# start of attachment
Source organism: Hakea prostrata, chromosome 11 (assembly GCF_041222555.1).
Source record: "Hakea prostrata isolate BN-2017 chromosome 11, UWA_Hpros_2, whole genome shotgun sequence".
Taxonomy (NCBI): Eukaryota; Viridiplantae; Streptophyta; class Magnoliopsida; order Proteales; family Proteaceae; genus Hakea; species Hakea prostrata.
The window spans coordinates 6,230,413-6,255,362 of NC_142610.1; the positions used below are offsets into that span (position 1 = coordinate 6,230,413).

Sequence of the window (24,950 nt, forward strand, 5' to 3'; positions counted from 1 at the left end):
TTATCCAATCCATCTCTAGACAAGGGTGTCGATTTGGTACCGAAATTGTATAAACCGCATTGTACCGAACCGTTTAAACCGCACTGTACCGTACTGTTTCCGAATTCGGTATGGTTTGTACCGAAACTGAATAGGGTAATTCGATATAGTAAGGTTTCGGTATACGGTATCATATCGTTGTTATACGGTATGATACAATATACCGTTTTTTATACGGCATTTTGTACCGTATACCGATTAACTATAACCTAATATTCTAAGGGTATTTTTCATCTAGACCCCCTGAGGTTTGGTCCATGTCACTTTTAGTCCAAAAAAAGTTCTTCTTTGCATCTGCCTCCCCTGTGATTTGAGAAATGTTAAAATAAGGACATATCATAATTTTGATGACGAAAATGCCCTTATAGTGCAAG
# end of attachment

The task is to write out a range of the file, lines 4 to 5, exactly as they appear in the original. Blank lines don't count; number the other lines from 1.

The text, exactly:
The window spans coordinates 6,230,413-6,255,362 of NC_142610.1; the positions used below are offsets into that span (position 1 = coordinate 6,230,413).

Sequence of the window (24,950 nt, forward strand, 5' to 3'; positions counted from 1 at the left end):